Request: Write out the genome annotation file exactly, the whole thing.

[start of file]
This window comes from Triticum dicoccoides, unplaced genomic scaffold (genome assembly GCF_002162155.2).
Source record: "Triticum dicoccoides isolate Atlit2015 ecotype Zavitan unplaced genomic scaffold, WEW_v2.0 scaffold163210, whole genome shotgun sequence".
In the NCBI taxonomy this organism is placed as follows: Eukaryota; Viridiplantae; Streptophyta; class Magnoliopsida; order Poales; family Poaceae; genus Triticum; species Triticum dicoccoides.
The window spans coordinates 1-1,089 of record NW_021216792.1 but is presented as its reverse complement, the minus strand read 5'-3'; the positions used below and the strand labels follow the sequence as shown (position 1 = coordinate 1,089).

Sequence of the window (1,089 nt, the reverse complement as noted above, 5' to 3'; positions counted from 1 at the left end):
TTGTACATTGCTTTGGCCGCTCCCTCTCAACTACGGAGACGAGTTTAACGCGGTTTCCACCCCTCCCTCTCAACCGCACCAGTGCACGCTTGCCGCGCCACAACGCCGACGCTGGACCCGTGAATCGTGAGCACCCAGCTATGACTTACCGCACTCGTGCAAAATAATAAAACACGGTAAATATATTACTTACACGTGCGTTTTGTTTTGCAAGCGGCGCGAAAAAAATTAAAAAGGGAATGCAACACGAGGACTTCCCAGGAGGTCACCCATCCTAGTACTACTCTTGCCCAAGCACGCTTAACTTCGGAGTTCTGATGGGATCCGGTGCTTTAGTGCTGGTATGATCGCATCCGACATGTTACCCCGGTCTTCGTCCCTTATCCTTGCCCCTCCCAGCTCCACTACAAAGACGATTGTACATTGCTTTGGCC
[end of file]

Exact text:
This window comes from Triticum dicoccoides, unplaced genomic scaffold (genome assembly GCF_002162155.2).
Source record: "Triticum dicoccoides isolate Atlit2015 ecotype Zavitan unplaced genomic scaffold, WEW_v2.0 scaffold163210, whole genome shotgun sequence".
In the NCBI taxonomy this organism is placed as follows: Eukaryota; Viridiplantae; Streptophyta; class Magnoliopsida; order Poales; family Poaceae; genus Triticum; species Triticum dicoccoides.
The window spans coordinates 1-1,089 of record NW_021216792.1 but is presented as its reverse complement, the minus strand read 5'-3'; the positions used below and the strand labels follow the sequence as shown (position 1 = coordinate 1,089).

Sequence of the window (1,089 nt, the reverse complement as noted above, 5' to 3'; positions counted from 1 at the left end):
TTGTACATTGCTTTGGCCGCTCCCTCTCAACTACGGAGACGAGTTTAACGCGGTTTCCACCCCTCCCTCTCAACCGCACCAGTGCACGCTTGCCGCGCCACAACGCCGACGCTGGACCCGTGAATCGTGAGCACCCAGCTATGACTTACCGCACTCGTGCAAAATAATAAAACACGGTAAATATATTACTTACACGTGCGTTTTGTTTTGCAAGCGGCGCGAAAAAAATTAAAAAGGGAATGCAACACGAGGACTTCCCAGGAGGTCACCCATCCTAGTACTACTCTTGCCCAAGCACGCTTAACTTCGGAGTTCTGATGGGATCCGGTGCTTTAGTGCTGGTATGATCGCATCCGACATGTTACCCCGGTCTTCGTCCCTTATCCTTGCCCCTCCCAGCTCCACTACAAAGACGATTGTACATTGCTTTGGCC